Propane continues to be a dim light of hope.  Propane is now 60% cheaper than diesel when comparing BTU’s or available energy.  Propane has incredible value compared to natural gas and diesel right now.  I highly recommend cost-averaging during these volatile times and filling your propane tank now.  We hope to have our contract pricing for next season out in the next few weeks.  The numbers are starting to settle out and I’m cautiously optimistic for propane this year.  As long as crude production stays at record levels, propane should be able to remain less volatile than it’s neighboring products.  And for now, I see NO headwinds for slowing down on crude production.  If crude demand slows in the US, there are plenty of other countries that will take our crude and refined products!  The more crude production, the more propane!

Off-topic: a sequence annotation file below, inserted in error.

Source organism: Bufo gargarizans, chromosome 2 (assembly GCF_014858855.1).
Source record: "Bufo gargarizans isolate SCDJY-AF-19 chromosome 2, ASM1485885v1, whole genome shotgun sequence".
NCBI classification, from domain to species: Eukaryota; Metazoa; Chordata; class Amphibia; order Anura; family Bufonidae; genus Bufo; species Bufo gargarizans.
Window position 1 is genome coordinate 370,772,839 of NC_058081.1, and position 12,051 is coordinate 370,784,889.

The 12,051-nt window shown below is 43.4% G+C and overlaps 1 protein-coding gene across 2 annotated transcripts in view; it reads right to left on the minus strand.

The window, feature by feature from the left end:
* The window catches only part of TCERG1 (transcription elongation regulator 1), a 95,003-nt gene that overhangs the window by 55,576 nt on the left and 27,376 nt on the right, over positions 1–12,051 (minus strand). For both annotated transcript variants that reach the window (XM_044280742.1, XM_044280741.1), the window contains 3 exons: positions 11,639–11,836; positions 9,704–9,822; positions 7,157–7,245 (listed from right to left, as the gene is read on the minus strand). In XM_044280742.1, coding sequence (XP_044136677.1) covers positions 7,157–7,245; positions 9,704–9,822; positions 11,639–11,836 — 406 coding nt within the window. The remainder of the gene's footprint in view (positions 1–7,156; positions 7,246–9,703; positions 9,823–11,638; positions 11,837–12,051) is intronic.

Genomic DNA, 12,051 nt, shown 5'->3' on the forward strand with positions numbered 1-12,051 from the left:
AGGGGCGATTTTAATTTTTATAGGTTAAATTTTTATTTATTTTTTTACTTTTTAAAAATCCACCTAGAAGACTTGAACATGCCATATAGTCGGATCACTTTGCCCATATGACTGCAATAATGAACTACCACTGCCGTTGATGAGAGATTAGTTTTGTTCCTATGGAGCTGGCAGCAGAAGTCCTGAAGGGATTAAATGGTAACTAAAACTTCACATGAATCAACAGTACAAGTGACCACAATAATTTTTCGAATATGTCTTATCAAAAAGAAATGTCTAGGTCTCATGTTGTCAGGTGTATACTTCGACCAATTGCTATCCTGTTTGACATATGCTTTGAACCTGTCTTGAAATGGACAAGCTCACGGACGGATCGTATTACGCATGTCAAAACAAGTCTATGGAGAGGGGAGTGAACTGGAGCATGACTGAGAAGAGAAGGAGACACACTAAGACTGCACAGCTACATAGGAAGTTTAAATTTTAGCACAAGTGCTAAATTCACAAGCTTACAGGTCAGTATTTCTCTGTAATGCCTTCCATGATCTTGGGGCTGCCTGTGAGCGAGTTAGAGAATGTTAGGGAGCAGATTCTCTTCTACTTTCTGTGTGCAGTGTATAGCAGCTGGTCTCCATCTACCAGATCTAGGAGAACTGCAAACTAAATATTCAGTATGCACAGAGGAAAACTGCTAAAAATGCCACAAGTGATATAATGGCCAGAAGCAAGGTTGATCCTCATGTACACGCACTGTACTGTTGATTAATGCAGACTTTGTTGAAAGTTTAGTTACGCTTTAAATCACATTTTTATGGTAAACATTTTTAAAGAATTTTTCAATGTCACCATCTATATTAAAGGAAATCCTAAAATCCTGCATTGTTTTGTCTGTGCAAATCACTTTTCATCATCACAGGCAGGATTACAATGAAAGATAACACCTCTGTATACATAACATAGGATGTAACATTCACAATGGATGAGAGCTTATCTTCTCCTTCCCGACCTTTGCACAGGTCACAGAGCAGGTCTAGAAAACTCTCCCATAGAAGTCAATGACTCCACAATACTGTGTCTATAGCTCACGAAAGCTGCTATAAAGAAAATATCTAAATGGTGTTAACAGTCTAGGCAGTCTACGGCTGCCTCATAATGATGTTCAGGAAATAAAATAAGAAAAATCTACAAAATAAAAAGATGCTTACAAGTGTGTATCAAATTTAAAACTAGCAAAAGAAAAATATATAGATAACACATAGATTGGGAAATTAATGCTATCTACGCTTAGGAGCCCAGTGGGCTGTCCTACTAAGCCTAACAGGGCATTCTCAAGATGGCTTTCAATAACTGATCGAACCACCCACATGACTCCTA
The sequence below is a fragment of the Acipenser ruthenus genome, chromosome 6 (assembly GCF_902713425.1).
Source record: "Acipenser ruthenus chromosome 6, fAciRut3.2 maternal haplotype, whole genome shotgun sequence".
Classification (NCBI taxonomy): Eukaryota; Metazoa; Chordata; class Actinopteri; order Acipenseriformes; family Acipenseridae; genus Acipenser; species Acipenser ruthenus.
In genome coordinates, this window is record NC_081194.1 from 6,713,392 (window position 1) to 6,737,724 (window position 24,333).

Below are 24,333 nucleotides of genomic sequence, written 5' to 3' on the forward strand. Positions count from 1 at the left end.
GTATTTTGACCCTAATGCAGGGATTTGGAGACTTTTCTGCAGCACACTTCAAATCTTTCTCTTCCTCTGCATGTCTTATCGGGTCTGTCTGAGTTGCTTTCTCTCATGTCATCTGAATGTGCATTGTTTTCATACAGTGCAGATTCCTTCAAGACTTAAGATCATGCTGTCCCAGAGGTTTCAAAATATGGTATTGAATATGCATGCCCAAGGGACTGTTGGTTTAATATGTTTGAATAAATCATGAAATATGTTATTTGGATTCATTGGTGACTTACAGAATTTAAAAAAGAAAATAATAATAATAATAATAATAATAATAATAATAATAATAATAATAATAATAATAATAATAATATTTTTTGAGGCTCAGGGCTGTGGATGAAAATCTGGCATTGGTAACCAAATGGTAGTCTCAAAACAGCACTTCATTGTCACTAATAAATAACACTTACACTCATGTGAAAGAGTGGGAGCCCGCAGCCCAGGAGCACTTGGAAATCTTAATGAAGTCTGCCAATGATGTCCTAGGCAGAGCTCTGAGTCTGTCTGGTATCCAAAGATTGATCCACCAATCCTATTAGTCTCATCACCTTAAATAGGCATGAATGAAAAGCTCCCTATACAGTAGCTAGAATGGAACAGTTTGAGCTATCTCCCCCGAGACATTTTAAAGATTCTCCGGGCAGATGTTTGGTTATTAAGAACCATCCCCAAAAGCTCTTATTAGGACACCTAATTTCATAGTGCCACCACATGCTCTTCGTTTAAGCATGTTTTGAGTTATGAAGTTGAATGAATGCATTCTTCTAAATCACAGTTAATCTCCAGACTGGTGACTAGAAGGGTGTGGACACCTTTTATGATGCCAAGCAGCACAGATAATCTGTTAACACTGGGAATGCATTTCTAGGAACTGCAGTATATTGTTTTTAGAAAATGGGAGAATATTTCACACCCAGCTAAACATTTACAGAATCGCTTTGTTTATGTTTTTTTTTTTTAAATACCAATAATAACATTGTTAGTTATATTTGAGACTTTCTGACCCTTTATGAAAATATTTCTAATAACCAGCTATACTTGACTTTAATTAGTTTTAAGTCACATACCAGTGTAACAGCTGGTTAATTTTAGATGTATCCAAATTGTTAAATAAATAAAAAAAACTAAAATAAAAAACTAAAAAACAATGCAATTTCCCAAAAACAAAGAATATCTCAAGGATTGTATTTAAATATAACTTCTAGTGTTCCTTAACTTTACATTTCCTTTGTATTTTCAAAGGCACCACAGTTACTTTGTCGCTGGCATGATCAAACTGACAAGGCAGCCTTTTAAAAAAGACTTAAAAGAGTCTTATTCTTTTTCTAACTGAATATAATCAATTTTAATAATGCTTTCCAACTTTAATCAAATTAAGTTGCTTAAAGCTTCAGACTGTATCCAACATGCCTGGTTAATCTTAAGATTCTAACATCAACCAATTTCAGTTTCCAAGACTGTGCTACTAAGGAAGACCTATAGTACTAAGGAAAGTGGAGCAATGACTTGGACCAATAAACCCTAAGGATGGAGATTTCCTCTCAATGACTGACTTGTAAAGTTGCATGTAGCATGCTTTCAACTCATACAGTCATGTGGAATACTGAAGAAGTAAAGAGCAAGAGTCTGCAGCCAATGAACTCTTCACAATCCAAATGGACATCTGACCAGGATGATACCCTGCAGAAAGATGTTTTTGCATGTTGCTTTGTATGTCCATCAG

As always, if you have any questions, comments, or concerns, please feel free to give us a call.

Best regards,

Jon Crawford

I Hope You Are Sitting Down

Good morning!